If you've been around me lately, you know that I've been on a Gungor kick, but more specifically the song "This is not the End." I saw them live a couple weeks ago and couldn't help but dance like a crazy when I longed for the promise of these words and utterly rejoiced in them.
We did a Lenten series this year called eLemENTs ( www.cspelements.org ). One of the weeks, we looked at the element, clay. Clay is a cool thing. It's messy and dirty. It's basically dust with some water thrown in. When clay is soft, it is not finished. It is process. It is not final, but vulnerable and moldable.
There are multiple references in Scripture to God being the potter and people being clay. It's a great image. God shaping us. In the times that we feel ruined, smashed, or ugly about our life and story, it's not final. It made me think of being in God's hands differently. The potter isn't always gentle with the clay. Sometimes He smashes it to reshape it into something lovely. What we usually see as a comforting hand to rest in can also be a strong and disciplining hand that is capable of flattening us to start over. He is a great and terrifying presence that longs for and demands beauty. I, the clay, beg to just get there already--struggling to wait in the process of being molded. The vessel won't be finished until complete beauty is achieved. Who knows how it might get there and how many times it may need to be destroy, dried, watered, and built again for it to be finished. God won't settle for less than beauty.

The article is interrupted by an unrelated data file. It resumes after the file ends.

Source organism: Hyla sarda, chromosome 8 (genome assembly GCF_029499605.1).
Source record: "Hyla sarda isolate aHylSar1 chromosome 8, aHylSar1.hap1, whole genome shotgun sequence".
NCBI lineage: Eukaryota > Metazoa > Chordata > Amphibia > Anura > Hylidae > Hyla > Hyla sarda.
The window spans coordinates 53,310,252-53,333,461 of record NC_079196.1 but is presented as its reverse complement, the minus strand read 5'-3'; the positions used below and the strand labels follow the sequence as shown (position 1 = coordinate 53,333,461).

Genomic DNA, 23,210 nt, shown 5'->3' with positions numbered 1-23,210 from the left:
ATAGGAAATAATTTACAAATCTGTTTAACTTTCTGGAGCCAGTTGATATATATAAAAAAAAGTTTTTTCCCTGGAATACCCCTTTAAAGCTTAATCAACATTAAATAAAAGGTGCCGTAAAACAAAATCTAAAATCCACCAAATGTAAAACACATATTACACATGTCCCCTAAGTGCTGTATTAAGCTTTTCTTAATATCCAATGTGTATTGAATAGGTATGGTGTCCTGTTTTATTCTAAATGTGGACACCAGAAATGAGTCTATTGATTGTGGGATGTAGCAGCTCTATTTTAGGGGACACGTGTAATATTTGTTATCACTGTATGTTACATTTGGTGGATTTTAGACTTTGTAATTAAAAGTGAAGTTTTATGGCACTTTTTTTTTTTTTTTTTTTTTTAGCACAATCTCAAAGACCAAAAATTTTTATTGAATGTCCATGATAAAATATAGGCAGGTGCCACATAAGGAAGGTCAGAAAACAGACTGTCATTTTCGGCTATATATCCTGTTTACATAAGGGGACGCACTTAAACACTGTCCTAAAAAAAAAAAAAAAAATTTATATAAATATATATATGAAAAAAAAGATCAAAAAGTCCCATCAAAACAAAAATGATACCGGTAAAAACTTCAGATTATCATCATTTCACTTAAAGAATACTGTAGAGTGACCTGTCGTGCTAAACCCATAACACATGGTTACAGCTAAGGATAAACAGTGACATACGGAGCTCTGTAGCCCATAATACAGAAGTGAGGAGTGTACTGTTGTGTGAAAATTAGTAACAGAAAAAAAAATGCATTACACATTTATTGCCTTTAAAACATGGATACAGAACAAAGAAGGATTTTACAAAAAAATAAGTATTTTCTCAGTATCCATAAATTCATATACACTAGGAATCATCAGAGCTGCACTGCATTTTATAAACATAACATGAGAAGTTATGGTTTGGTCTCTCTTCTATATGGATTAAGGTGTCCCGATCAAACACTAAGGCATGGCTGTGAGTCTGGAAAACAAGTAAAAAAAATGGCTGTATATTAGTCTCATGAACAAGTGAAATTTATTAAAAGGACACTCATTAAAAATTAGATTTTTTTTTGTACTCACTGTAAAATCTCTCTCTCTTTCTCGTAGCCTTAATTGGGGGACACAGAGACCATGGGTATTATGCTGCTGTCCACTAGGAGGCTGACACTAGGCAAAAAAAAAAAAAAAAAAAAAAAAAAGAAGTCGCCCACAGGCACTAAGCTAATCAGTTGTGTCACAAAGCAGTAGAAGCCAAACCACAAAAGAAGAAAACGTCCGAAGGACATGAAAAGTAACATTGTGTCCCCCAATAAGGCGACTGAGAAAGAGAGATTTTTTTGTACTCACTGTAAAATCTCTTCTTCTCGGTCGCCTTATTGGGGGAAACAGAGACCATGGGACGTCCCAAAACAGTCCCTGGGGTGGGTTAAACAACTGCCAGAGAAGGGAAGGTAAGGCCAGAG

But this is what I know to be true. God is a great potter. A loving potter. A potter that doesn't destroy clay for the sake of it and won't push it harder than it can stand. There will be those days where we feel out of sorts. We wonder what God is doing. "How could He make something beautiful out of the mess that I am?"
Isaiah 45:9 warns us about this. "Does the clay say to the potter, ‘What are you making?’"
We are clay in His hands. The hands of a good Potter. A potter so good that let His Son be clay and absolutely destroyed Him. There was nothing left. But our God is one who can't end the story that way. A world in His hands can't end that way. He is peace. He is wholeness and beauty. He is completeness and rightness. He is shalom.
That is how I know, on this Holy Saturday, with Jesus in the tomb and the world in the tomb, that we won't stay there. God continues to mold. The clay sealing our tomb begins to move revealing a stream of light.
And in the midst of the broken, the dark, the death that surrounds, our good Potter leans over us with a knowing smile and whispers, "this, my darling, is not the end."
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